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A team of Egyptian archaeologists has recently uncovered the remains of many Greco-Roman tombs, including a "distinguished" tombstone, in the eastern cemetery of the ancient city of Alexandria.
New Find is Part of a Hellenistic Cemetery
The new find was unearthed at the Al-Abd archaeological site in Alexandria and experts suggest that it’s a part of a Hellenistic cemetery which is located on the city's sea shore. The Ministry of Antiquities announced the discovery yesterday, highlighting the different types of artifacts discovered at the site. Mostafa Waziri, secretary-general of the Supreme Council of Antiquities, stated that the archaeological team discovered several lamps adorned with scenes of ancient Egyptian and Greco-Roman deities along with vessels. “But the most important item of this discovery is a very distinguished tombstone that was once used to close one of the cemetery's burial shaft,” he said via Ahram Online .
Tombstone with painted false door relief found at Al-Abd, Egypt (Ministry of Antiquities)
Waziri explained that the tombstone is adorned with scenes and inscriptions created from a mixture of sand and lime on a flat background representing the facade of an ancient Egyptian temple. The scenes portray a staircase leading to the entrance of the temple and two columns holding up the entrance’s roof. “The staircase leads to a set of double doors, one of which is half-open and bears a winged sun-disk decoration,” he told Ahram Online .
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Hellenistic Art and the Ptolemaic Dynasty
Hellenistic art is the art of the period in classical antiquity generally taken to begin with the death of Alexander the Great in 323 BC and end with the conquest of the Greek world by the Romans, a process well underway by 146 BC, when the Greek mainland was taken, and essentially ending in 31 BC with the conquest of Ptolemaic Egypt following the Battle of Actium. A number of the best-known works of Greek sculpture belong to this period, including Venus de Milo and the Winged Victory of Samothrace. It follows the period of Classical Greek art, while the succeeding Greco-Roman art was very largely a continuation of Hellenistic trends.
For the first time, remarkable museums and great libraries were constructed, such as those at Alexandria and Pergamon. Hellenistic artists copied and adapted earlier styles, and also made great innovations. Representations of Greek gods took on new forms. The popular image of a nude Aphrodite, for example, reflects the increased secularization of traditional religion. Also prominent in Hellenistic art are representations of Dionysos, the god of wine and legendary conqueror of the East, as well as those of Hermes, the god of commerce. In strikingly tender depictions, Eros, the Greek personification of love, is portrayed as a young child.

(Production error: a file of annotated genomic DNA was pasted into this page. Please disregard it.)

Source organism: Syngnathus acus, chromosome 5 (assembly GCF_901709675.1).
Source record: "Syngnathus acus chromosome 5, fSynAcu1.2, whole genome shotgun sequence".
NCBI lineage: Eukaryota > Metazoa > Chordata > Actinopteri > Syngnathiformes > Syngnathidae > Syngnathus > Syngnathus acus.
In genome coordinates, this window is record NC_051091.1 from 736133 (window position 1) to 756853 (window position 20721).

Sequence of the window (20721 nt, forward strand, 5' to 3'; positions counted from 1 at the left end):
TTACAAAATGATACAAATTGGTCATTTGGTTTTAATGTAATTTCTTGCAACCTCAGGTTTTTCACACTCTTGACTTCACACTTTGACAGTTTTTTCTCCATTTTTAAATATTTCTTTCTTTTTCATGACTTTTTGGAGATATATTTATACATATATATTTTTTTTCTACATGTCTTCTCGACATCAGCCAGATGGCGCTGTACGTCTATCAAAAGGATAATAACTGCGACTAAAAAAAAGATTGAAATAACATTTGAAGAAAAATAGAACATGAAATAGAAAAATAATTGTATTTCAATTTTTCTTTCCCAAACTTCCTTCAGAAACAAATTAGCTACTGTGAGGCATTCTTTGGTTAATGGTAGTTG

Ptolemy I as Dionysus, 3 rd century BC. ( CC BY-SA 3.0 )
Most of the Ptolemaic magical stele were connected with matters of health. They were commonly of limestone; the Greeks tended to use marble or bronze for private sculpture. The most striking change in depiction of figures is the range from idealizing to nearly grotesque realism in portrayal of men. Previously Egyptian depictions tended toward the idealistic but stiff, not with an attempt at likeness. Likeness was still not the goal of art under the Ptolemies. The influence of Greek sculpture under the Ptolemies was shown in its emphasis on the face more than in the past. Smiles suddenly appear. Toward the end of the Ptolemaic period, the headdress sometimes gives way to tousled hair.
One significant change in Ptolemaic art is the sudden re-appearance of women, who had been absent since about the Twenty-sixth Dynasty. Some of this must have been due to the importance of women, such as the series of Cleopatras, who acted as co-regents or sometimes occupied the throne by themselves. Although women were present in artwork, they were shown less realistically than men in this era. Even with the Greek influence on art, the notion of the individual portrait still had not supplanted Egyptian artistic norms during the Ptolemaic Dynasty.
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A decorated lamp recently found at the site. (Ministry of Antiquities)
Evolutionary Tomb Introduced the “False-Door” Idea
Dr. Ayman Ashmawy, head of the Ancient Egyptian Antiquities Sector, focused on the importance of this tombstone since it introduced the method of a false door in order to deceive thieves and draw them away from the real door of the tomb. “The false-door idea was widespread in Ancient Egypt,” Dr. Ashmawy tells Ahram Online . The false door feature was also used as a supposed gateway between the physical and the spiritual realms. The spirits of the dead could return to the physical world to accept offerings.
Ultimately, local authorities informed that the newly discovered tombstone was found in a very bad condition but restoration works have already started in order to make it look great again.